Hydraulic brakes helped us check our speed on descents. And we set up the tires tubeless so when we rode hard there’s be less chance of flats. The conversion was easy because the wheels come tubeless-ready. If you ride a lot, the parts won’t last as long as on more expensive bikes.1

You might want to add a dropper post to get the most from this capable and affordable bike. But you can also wheel it out of the shop and head straight for the trail. 27.5 Aluminum 130mm front, 120mm rear Top-notch spec for the price No dropper post $1,600 Built for speed, Cannondale’s Scalpel SE is zippy and fast.2

The cousin of Cannondale’s SI marathon race bike, the SE was created for speed without sacrifice. It’s built with a slack and stable 67-degree head tube, shorter stem, wider tires than on the SI, and a dropper post. The suspension platform is proprietary. It uses a flexing chainstay instead of an extra pivot.3

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Smaller SE sizes roll on 27.5-inch wheels instead of 29-inch wheels to keep the bike agile and quick handling across the board. Dropper post length is also specific to bike size. With 100 mm on the smallest size to 150 mm on the largest, Cannondale uses short chainstays for lively and efficient climbing, and it does this while still leaving plenty of room for bigger tires and mud.4

An integrated wheel sensor recorded speed, route, and distance. We used it and Cannondale’s app to register our bike, schedule service, and to access owner’s manuals. The downtube has mounts for Cannondale’s new Stash on-board tool, which took weight out of our pockets and pack. 27.5 or 29 Carbon 120mm front, 120mm rear Extremely capable and fast, women’s-specific builds also available Stash tool kit not included $4,000 There are three things you need to think about before you start shopping for a mountain bike: where you’ll ride, how you’ll ride, and your budget.5

Many mountain bikes now come with a 1x drivetrain with a single chainring in the front and a range of gears in the back. Having one shifter instead of two makes choosing the right gear much simpler. It also makes the drivetrain and your bike lighter, and it cleans up your handlebar, making space for a dropper post lever.6

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Buy a bike to match your goals. If you’re all about speed, choose a fast and light bike. Dreaming of a bike that can do a little bit of everything? Opt for an all-mountain or trail setup, which will have more suspension than a cross-country bike and less than an enduro bike.7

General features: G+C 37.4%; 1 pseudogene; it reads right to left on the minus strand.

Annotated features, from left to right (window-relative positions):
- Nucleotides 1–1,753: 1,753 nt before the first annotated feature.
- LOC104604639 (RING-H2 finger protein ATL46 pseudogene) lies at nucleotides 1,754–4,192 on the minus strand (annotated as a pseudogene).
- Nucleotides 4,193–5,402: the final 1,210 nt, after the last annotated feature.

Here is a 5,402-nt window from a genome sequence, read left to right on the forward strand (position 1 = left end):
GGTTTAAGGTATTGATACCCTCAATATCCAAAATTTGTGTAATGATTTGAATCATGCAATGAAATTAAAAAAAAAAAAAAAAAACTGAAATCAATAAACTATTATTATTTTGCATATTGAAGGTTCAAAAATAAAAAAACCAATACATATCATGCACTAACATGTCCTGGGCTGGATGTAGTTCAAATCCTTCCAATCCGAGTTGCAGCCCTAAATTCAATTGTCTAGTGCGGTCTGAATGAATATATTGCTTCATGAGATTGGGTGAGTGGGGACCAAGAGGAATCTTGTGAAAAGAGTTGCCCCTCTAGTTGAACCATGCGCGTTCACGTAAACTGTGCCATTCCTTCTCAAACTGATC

If you’ll never leave the rec path, opt for a hardtail, which will save you the weight and money. The general rule of thumb is the more money you spend on a bike, the lighter and more durable it will be. If you plan to do more technical riding, get the nicest frame you can afford.8

Also, get the bike with the best suspension you can afford. More responsive and tunable suspension will make you a better rider, and it will be more fun. is built for uphill and downhill speed as well as mellower terrain. Most cross-country bikes have 100mm suspension and come with 29-inch wheels, which are faster than 27.5-inch wheels.9

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But recent advances in suspension design are blurring the line between XC and trail bikes. won’t be quite as light as a cross-country bike, and it will usually have more front and rear suspension. Trail bikes are fast uphill with geometry and suspension that’s forgiving and fun riding downhill. is the most versatile style of mountain bike.10

With 120-130mm suspension in back, if you have your sights set on big rides that balance climbing and descending, a nimble all-mountain bike is the best choice. They rally through anything but the biggest downhill features. is downhill-focused, but a bike you can still pedal. Enduro bikes are usually heavier than all-mountain and trail bikes because they have more front and rear travel, enabling you to sail through technical roots and rock gardens, over jumps, and down drops.11

Many enduro bikes now have shorter chainstays and other modern bike kinematics that make them as good pedaling uphill as crushing descents. But they’re made for races where the downhill is timed, but the uphill is not. If you’re going to ride lifts and hit huge jumps and high speeds and never pedal uphill, buy a downhill bike.

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